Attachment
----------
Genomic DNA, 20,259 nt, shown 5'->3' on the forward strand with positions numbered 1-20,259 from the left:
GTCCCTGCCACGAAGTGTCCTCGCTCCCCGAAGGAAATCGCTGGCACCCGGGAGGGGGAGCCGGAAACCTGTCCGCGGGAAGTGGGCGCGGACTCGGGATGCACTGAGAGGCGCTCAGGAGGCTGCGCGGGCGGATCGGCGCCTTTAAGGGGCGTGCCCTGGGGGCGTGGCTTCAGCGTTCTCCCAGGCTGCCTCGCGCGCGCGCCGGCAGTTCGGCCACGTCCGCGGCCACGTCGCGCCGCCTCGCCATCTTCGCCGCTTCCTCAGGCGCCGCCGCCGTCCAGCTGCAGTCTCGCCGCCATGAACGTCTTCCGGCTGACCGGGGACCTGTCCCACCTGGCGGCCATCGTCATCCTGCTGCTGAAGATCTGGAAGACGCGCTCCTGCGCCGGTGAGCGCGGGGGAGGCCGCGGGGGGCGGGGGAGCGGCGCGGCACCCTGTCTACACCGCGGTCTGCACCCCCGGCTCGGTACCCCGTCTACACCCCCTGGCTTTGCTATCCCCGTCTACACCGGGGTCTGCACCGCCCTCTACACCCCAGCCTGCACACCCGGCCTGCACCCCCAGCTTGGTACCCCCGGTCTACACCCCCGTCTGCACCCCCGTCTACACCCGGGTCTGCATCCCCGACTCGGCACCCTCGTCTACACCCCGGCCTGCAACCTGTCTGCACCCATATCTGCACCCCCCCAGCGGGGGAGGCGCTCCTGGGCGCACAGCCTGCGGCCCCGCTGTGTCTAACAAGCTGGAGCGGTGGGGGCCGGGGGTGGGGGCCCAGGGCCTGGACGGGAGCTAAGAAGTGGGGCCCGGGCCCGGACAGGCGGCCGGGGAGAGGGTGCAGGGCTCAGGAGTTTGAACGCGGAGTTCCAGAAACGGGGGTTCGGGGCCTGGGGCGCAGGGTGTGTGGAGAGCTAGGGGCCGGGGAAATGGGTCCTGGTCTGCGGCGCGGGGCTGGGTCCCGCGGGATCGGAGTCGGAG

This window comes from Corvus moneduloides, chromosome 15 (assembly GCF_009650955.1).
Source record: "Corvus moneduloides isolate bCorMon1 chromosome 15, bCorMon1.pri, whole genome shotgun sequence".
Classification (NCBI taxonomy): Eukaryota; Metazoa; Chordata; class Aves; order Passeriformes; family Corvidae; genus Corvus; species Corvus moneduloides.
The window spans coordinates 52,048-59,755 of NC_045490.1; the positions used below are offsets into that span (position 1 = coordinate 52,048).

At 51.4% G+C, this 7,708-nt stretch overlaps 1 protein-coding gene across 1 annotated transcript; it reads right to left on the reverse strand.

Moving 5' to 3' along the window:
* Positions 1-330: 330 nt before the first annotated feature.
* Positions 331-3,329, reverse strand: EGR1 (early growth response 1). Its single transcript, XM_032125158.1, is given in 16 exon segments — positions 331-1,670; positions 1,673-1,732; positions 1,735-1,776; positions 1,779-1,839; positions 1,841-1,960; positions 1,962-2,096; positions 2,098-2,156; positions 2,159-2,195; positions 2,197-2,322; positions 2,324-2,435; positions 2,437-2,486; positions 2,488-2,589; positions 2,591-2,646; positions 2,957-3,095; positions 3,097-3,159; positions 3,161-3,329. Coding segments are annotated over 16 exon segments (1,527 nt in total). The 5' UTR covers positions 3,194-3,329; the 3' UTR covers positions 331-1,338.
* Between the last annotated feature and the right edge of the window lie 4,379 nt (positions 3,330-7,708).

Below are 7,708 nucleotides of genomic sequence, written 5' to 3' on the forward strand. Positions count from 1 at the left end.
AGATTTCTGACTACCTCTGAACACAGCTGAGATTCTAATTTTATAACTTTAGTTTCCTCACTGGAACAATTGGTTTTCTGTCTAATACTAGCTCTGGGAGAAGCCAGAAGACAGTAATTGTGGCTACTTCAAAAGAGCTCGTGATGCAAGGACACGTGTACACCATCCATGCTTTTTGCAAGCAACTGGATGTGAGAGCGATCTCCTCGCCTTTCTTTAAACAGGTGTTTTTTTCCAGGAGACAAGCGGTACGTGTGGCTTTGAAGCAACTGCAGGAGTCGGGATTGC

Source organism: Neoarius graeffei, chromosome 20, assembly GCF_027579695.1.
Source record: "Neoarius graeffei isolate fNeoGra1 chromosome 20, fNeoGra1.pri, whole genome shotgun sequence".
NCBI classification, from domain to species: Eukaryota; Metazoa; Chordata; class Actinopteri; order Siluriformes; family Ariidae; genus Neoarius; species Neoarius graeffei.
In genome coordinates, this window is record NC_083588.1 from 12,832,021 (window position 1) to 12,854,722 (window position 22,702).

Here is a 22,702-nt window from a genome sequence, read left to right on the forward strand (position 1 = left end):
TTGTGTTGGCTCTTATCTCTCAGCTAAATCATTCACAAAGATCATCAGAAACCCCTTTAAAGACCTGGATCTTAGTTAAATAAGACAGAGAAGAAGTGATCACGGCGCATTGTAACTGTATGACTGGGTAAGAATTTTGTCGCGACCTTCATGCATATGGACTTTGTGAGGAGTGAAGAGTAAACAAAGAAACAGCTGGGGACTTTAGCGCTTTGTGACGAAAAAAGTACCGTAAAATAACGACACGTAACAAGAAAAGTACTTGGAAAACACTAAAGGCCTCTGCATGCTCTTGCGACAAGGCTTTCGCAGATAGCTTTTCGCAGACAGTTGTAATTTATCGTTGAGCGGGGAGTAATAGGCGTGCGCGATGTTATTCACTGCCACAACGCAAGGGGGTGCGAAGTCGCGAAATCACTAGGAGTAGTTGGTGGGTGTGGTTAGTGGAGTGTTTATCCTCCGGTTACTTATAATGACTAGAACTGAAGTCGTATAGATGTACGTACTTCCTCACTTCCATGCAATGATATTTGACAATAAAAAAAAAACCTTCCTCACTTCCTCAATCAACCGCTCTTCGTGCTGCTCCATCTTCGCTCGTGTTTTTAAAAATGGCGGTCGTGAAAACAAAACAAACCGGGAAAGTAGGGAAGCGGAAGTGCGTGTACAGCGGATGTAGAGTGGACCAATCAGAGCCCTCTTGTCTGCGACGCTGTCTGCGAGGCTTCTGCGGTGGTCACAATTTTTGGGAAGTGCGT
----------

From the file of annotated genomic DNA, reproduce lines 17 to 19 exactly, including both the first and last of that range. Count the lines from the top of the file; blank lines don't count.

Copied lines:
In genome coordinates, this window is record NC_083588.1 from 12,832,021 (window position 1) to 12,854,722 (window position 22,702).

Here is a 22,702-nt window from a genome sequence, read left to right on the forward strand (position 1 = left end):
TTGTGTTGGCTCTTATCTCTCAGCTAAATCATTCACAAAGATCATCAGAAACCCCTTTAAAGACCTGGATCTTAGTTAAATAAGACAGAGAAGAAGTGATCACGGCGCATTGTAACTGTATGACTGGGTAAGAATTTTGTCGCGACCTTCATGCATATGGACTTTGTGAGGAGTGAAGAGTAAACAAAGAAACAGCTGGGGACTTTAGCGCTTTGTGACGAAAAAAGTACCGTAAAATAACGACACGTAACAAGAAAAGTACTTGGAAAACACTAAAGGCCTCTGCATGCTCTTGCGACAAGGCTTTCGCAGATAGCTTTTCGCAGACAGTTGTAATTTATCGTTGAGCGGGGAGTAATAGGCGTGCGCGATGTTATTCACTGCCACAACGCAAGGGGGTGCGAAGTCGCGAAATCACTAGGAGTAGTTGGTGGGTGTGGTTAGTGGAGTGTTTATCCTCCGGTTACTTATAATGACTAGAACTGAAGTCGTATAGATGTACGTACTTCCTCACTTCCATGCAATGATATTTGACAATAAAAAAAAAACCTTCCTCACTTCCTCAATCAACCGCTCTTCGTGCTGCTCCATCTTCGCTCGTGTTTTTAAAAATGGCGGTCGTGAAAACAAAACAAACCGGGAAAGTAGGGAAGCGGAAGTGCGTGTACAGCGGATGTAGAGTGGACCAATCAGAGCCCTCTTGTCTGCGACGCTGTCTGCGAGGCTTCTGCGGTGGTCACAATTTTTGGGAAGTGCGT